AMSTERDAM – Online music sales will grow rapidly over the next five years, although traditional music sales will still make up almost two thirds of revenues in 2011, a survey by market researcher Forrester said on Monday.
The study forecast a 30 percent decline in European sales of traditional music formats like CDs and DVDs, but music downloads on the web from shops like iTunes Music Store from Apple (AAPL) will fill the gap.
Online sales are seen growing more than tenfold to 3.9 billion euros ($4.70 billion) in 2011 from 279 million euros in 2006.
The total music sales market will grow to nearly 11 billion euros by 2011, up from less than 9.5 billion euros now, as the new sales channels will boost demand.
The survey coincides with the launch of new services aimed at boosting the take-up of online music sales. Mobile technology and services companies mBlox and NewVisions on Monday introduced a mobile phone delivery system which includes the network charges for mobile phone download of music.
Until now, these network fees were often several times the price of the 2 euro ($2.41) song itself.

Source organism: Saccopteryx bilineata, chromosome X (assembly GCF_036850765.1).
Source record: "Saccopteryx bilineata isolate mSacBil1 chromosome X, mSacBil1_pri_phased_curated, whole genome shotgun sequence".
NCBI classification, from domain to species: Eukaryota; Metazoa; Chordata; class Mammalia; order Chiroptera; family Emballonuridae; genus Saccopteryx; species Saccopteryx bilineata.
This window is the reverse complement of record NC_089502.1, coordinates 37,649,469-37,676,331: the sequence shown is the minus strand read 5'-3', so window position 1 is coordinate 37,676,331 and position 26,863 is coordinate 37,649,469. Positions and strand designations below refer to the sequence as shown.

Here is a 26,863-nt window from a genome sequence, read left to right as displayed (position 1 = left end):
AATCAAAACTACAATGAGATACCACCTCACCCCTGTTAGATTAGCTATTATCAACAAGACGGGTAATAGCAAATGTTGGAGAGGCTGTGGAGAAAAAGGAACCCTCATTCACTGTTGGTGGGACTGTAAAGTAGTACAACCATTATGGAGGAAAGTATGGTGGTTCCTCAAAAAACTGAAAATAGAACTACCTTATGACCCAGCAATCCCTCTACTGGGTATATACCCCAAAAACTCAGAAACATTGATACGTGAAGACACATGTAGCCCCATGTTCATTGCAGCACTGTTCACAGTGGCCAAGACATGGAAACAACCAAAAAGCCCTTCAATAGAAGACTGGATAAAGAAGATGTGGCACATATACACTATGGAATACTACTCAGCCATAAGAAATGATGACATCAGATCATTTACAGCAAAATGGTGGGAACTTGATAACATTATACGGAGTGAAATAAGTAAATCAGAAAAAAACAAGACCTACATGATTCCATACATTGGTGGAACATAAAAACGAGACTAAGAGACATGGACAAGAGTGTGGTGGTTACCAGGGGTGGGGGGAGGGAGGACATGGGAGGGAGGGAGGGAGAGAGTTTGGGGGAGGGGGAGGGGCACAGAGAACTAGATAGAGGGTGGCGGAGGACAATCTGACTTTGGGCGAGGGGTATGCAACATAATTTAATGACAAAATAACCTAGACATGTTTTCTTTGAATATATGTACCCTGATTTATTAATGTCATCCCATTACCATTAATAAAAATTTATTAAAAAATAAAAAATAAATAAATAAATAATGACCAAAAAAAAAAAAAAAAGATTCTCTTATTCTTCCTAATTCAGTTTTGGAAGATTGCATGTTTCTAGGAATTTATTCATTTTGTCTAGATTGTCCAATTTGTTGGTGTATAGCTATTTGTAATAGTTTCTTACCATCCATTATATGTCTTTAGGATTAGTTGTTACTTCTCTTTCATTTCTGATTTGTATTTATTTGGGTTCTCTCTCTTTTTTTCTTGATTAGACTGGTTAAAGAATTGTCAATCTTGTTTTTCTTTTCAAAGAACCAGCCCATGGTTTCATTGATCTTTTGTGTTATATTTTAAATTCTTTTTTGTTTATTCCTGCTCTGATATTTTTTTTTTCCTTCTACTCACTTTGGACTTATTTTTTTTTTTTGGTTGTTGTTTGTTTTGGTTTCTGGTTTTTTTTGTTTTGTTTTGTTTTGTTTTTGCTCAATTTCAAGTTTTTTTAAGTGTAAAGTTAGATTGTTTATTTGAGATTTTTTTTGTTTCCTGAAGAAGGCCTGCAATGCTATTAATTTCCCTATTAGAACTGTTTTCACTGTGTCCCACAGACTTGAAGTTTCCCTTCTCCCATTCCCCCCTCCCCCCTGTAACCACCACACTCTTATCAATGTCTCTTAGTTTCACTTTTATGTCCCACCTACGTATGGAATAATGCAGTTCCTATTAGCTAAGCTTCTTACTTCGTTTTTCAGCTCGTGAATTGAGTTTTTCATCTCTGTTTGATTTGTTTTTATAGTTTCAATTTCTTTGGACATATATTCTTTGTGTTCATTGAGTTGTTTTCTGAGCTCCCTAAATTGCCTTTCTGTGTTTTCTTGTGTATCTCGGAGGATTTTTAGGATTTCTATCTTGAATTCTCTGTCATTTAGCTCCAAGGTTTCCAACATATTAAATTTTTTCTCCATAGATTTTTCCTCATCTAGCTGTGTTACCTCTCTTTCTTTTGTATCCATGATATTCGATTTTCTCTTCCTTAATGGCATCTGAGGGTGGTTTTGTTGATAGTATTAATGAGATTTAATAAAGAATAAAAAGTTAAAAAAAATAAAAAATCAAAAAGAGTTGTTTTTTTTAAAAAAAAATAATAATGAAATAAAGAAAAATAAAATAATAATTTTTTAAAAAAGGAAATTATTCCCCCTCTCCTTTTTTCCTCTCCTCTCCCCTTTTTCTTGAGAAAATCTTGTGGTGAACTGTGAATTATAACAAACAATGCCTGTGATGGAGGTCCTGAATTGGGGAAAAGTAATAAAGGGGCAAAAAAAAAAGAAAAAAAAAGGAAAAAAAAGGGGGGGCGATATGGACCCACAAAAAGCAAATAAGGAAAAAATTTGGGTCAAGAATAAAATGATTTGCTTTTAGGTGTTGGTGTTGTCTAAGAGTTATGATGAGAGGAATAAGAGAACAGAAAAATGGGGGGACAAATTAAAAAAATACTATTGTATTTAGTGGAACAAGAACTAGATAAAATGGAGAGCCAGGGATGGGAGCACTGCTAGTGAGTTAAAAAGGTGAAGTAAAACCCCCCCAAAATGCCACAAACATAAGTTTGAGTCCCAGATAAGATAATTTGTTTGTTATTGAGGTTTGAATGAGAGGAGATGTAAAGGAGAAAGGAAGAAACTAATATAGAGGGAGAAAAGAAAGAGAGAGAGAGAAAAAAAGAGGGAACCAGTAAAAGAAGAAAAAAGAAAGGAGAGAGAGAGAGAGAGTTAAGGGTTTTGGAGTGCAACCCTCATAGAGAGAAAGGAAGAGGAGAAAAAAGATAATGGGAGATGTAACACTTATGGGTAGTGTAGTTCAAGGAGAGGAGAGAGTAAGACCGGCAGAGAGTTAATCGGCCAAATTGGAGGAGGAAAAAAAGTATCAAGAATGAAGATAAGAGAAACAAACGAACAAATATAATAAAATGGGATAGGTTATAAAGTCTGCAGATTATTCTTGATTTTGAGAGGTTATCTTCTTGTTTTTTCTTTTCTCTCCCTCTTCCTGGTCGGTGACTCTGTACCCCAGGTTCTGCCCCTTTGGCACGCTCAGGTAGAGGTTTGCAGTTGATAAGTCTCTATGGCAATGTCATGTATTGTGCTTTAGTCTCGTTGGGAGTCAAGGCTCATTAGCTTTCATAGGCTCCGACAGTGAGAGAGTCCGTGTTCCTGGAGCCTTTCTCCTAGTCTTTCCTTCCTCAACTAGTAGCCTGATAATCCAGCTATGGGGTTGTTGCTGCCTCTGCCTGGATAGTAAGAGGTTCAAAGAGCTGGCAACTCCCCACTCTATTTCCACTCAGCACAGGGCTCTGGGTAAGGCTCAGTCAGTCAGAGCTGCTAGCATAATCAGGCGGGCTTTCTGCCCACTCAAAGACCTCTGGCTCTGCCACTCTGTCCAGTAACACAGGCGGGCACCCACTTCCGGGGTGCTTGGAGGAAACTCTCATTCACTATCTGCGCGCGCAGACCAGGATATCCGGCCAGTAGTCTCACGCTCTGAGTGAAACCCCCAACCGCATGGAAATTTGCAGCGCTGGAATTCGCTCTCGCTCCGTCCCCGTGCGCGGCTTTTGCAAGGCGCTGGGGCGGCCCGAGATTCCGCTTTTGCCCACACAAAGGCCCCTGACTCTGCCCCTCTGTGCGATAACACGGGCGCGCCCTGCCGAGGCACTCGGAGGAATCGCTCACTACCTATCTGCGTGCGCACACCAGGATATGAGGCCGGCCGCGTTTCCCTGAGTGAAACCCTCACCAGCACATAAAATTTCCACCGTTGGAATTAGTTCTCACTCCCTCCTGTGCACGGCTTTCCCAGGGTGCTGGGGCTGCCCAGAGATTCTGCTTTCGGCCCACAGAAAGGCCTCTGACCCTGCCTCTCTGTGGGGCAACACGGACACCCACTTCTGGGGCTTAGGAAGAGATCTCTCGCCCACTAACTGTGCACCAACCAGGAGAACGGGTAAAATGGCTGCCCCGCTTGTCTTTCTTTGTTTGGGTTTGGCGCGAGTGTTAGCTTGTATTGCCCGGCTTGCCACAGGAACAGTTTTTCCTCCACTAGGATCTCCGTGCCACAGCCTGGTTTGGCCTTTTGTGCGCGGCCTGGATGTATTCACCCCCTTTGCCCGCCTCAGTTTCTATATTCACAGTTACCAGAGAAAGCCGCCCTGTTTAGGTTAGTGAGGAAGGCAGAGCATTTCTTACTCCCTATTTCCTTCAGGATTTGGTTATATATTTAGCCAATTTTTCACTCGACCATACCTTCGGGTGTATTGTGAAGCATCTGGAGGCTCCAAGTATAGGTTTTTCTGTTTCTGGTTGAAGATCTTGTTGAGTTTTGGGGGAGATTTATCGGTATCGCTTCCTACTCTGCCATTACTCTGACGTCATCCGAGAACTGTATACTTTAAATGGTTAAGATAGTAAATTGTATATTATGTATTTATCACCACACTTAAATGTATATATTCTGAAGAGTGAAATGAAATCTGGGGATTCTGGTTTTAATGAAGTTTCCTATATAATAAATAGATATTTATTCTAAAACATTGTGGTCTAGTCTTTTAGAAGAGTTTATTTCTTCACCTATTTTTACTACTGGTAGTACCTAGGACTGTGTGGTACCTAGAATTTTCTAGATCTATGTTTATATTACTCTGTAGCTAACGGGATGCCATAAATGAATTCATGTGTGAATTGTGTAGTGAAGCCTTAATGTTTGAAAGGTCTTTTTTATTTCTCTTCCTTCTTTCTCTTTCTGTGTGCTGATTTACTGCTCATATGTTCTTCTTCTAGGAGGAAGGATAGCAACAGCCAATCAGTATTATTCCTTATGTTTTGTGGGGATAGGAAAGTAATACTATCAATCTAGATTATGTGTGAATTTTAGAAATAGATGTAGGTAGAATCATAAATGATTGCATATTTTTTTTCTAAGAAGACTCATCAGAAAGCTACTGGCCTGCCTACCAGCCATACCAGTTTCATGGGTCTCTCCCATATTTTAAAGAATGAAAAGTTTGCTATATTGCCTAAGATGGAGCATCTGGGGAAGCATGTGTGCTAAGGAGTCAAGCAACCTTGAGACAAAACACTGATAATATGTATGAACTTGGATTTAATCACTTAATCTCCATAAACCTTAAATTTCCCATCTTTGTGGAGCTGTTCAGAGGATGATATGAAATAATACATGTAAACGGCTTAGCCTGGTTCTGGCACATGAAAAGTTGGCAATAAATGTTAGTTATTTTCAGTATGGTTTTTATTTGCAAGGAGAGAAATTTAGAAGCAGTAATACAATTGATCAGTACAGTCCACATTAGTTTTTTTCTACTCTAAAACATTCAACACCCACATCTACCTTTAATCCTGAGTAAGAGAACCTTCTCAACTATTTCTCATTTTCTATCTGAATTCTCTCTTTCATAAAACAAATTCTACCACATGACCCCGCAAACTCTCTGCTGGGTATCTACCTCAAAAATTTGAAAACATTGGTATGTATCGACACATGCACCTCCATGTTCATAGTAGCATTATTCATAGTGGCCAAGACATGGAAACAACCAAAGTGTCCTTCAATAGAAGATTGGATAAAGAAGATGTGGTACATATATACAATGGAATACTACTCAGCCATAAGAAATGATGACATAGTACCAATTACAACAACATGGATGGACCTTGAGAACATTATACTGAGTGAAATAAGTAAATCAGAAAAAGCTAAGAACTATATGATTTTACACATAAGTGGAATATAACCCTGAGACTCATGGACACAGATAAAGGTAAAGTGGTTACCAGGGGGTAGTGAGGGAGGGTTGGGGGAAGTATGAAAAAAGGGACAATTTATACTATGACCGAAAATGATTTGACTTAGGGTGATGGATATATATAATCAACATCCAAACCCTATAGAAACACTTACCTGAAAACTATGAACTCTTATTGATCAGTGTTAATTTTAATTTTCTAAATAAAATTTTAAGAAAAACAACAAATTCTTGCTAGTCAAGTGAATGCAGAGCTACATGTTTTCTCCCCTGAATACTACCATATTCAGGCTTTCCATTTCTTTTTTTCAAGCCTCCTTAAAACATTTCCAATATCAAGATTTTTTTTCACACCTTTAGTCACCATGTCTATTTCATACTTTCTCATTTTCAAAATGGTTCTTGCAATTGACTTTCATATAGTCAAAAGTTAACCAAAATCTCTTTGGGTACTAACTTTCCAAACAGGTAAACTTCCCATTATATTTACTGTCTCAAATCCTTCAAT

"They just pay one, one-off price, of around 1.50 pounds ($2.62)," said U.S. transaction firm mBlox which negotiated wholesale tariffs with carriers like Vodafone.
Music publishers Ministry of Sound and V2 will sell the songs straight from their sites for mobile phones, without going through the portal of a mobile carrier.
This will be another catalyst that will boost digital music sales, said technology consultant Jolyon Barker at Deloitte.
"Digital music sells best when sold in the most appropriate format for the end devices, as shown by the market for ring-tones which are designed specifically for mobile phones and mobile phone networks," Barker said.
The shift to online music will mean more sales of single tracks rather than whole albums, Forrester said.
British mobile carrier 3 said on Monday it had reached average sales of over 200,000 single music tracks per month.
The French parliament passed a law last week that will force online music stores to sell their songs in a copy-protection format which can be used on multiple devices, potentially opening the digital songs market to more competition.